Lake County Sheriff’s Office Alerts Residents and Businesses to Take Precautions Against Flood Scams, Door-to-Door Criminals

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The Lake County Sheriff’s Office has posted a statement reminding Lake County residents of the increased risk of scammers attempting to capitalize on those impacted by flooding.

One of the recommendations of the sheriff’s office is that residents take photographs of your contractor and any work vehicles. The Cardinal recommends you use discretion in capturing contractor images. You may decide to be straightforward with the contractor and make notification that you want to document the work for your insurance. Alternatively, you may want to use cellphone video, still shots, fixed security video systems in a way that you can secretly capture vehicle information, license plates, etc. without being confrontational. If you feel uncomfortable asking the contractor for images related to the repair business and repair work, you might consider that an alert to yourself that the contractor may be a scammer.

The Lake County Sheriff’s office posted the following tips on the sheriff’s office official Facebook page …

Often, in times of natural disaster there is an increase in door-to-door criminals attempting to solicit fraudulent business. The Lake County Sheriff’s Office and Lake County Emergency Operations Center have seen an increase in inquiries from the community who feel they may have fallen prey to one of these scams.


Some safety tips include:

• Check with the Better Business Bureau and your insurance company to determine the credibility of the service provider.

• Do not let anybody inside of your home, unless you have initiated the appointment.

• Obtain several (three or more) estimates for repair work.

• Take photographs of your contractor and any work vehicles.

• Before work begins, obtain a written contract.

• If you see or detect anything suspicious, contact your local law enforcement agency.

Sheriff Mark Curran said, “Scammers target the vulnerable and with the devastating impacts we’ve seen from the flooding, they will likely be out in force. Remember, check with your local village, township, or insurance company to verify the credibility of the service provider. Please pass this information along to any family or friends who have been impacted by the flooding.”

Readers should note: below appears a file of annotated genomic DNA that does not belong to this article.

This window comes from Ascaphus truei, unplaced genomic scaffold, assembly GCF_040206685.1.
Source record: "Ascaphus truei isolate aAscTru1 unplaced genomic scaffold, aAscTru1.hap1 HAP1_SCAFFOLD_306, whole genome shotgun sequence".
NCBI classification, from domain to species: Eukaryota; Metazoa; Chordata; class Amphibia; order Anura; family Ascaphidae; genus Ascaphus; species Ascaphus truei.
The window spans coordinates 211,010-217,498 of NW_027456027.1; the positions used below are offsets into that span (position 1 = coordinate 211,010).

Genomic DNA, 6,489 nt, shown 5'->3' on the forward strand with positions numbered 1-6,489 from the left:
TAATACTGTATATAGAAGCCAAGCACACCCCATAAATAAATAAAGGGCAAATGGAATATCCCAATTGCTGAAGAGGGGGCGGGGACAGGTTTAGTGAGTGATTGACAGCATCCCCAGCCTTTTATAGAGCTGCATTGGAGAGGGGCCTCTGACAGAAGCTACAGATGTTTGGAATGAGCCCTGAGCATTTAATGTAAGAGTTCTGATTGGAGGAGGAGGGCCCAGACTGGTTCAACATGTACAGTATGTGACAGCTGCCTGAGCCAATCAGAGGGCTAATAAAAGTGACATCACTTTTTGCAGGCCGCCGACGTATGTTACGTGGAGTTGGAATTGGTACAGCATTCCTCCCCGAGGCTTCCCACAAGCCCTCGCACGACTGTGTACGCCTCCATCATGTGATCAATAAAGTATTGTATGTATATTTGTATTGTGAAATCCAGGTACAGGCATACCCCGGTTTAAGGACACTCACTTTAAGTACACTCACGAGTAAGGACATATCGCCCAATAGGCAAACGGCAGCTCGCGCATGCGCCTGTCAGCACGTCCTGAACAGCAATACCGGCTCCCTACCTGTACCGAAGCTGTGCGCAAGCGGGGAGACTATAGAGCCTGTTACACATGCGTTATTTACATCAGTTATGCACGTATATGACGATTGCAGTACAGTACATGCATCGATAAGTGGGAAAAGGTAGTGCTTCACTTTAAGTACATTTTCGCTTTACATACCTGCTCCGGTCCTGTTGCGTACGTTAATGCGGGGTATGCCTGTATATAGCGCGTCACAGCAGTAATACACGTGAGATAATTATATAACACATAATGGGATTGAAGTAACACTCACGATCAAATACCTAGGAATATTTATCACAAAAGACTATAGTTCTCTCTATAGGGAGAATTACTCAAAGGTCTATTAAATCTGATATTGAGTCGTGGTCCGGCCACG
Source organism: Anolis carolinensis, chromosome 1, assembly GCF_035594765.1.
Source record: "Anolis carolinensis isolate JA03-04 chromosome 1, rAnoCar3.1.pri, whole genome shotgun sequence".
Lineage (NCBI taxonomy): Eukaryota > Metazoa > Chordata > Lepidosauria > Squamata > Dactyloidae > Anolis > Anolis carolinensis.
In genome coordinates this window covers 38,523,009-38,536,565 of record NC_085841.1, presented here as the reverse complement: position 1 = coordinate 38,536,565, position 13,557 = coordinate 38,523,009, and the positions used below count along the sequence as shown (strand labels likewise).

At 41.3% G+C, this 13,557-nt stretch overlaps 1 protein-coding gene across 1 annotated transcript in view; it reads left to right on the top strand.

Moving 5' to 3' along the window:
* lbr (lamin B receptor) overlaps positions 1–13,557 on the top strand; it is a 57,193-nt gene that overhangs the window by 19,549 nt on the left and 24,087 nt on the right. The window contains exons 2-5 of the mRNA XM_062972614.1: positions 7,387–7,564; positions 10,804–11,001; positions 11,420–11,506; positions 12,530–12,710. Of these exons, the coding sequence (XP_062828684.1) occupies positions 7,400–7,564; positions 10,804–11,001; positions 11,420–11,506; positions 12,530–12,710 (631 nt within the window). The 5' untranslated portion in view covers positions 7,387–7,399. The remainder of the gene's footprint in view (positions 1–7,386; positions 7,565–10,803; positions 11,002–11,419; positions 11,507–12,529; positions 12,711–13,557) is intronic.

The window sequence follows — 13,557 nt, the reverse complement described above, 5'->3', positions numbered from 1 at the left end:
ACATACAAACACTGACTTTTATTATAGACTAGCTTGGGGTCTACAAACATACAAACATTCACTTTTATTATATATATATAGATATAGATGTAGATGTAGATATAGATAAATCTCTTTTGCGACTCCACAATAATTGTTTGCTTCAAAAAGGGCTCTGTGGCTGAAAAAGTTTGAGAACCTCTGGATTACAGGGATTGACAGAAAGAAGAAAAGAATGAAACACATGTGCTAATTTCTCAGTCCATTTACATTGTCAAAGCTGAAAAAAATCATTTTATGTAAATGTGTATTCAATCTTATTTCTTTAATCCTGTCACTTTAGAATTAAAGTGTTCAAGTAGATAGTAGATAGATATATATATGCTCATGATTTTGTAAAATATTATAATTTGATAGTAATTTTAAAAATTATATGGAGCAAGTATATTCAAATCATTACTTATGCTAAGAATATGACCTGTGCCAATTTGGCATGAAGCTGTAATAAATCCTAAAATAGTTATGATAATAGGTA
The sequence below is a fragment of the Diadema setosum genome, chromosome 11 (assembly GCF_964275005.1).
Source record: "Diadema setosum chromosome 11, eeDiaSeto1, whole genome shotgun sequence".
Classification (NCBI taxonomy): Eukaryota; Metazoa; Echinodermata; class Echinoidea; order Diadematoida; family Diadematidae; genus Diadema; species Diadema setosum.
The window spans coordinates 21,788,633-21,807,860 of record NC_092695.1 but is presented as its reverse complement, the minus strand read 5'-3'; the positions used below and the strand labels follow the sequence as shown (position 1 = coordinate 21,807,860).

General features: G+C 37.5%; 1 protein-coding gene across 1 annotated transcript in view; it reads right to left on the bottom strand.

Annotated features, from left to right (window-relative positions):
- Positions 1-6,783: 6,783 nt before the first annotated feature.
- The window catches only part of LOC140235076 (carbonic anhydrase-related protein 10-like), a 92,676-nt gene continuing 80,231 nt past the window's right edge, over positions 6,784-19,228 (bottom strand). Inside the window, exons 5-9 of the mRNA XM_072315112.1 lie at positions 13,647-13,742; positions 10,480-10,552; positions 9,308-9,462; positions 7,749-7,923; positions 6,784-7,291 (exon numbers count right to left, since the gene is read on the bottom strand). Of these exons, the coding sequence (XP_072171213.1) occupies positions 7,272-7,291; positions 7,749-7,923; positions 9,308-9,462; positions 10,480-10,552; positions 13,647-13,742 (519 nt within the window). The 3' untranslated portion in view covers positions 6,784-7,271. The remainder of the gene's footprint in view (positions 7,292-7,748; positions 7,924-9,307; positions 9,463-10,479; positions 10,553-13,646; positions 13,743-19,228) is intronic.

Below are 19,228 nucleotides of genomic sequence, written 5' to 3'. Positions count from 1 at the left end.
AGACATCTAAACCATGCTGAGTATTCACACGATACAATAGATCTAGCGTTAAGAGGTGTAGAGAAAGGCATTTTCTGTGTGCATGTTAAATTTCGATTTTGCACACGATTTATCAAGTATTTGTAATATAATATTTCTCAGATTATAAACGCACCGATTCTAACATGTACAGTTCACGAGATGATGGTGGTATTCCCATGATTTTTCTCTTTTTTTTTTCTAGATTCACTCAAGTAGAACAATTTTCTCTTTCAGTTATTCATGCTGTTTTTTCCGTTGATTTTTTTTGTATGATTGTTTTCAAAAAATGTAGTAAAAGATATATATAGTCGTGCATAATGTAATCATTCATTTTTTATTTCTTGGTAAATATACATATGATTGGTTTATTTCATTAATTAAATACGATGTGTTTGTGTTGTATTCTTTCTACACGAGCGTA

FEMA recommended the following tips after flooding in Louisiana in 2016 …

• Verify the license or registration number with the state licensing board.

• Get three written estimates for repair work. Then check credentials and contact your local Better Business Bureau or Chamber of Commerce to learn about any complaints against the contractor or business.

• Before work begins, make sure you get a written contract detailing all the work to be performed, the costs, a projected completion date, and how to negotiate changes and settle disputes.

• Photo instructions

Take a picture of your contractor, his/her vehicle, and its license plate.

Take a picture of the contractor’s business card and his/her driver’s license.

Photograph or scan his/her contracting license and insurance.

Photograph or scan the contract made with him/her.

Photograph or scan all checks and money orders made as payments to the contractor.

Preserve all these photographs by emailing them to yourself and a trusted companion and/or by saving them in a cloud-based application.

FEMA also alerts people during flooding disasters that charity scams take many forms, including emails containing links or attachments that direct users to phishing or malware-infected websites. Donation requests from fraudulent charitable organizations commonly appear after major natural disasters.

See more …

FEMA News Release NR-020 August 29, 2016

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